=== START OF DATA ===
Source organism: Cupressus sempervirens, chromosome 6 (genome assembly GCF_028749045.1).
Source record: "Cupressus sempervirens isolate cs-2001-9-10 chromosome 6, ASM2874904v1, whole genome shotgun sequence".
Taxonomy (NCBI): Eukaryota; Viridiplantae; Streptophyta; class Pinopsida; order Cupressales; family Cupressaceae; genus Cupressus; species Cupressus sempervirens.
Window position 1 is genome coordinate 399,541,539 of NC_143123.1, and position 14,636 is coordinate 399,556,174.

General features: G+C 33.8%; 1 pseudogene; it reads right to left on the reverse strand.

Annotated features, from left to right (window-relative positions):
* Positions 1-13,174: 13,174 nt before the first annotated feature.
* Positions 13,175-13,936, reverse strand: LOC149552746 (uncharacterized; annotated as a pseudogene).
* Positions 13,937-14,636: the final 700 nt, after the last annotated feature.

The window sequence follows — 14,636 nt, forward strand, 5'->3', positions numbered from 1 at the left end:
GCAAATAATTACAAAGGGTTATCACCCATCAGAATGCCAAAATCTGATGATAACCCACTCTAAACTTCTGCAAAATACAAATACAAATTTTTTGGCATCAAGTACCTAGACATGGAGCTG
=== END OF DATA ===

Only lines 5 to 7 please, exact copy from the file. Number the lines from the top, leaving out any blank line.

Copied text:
General features: G+C 33.8%; 1 pseudogene; it reads right to left on the reverse strand.

Annotated features, from left to right (window-relative positions):
* Positions 1-13,174: 13,174 nt before the first annotated feature.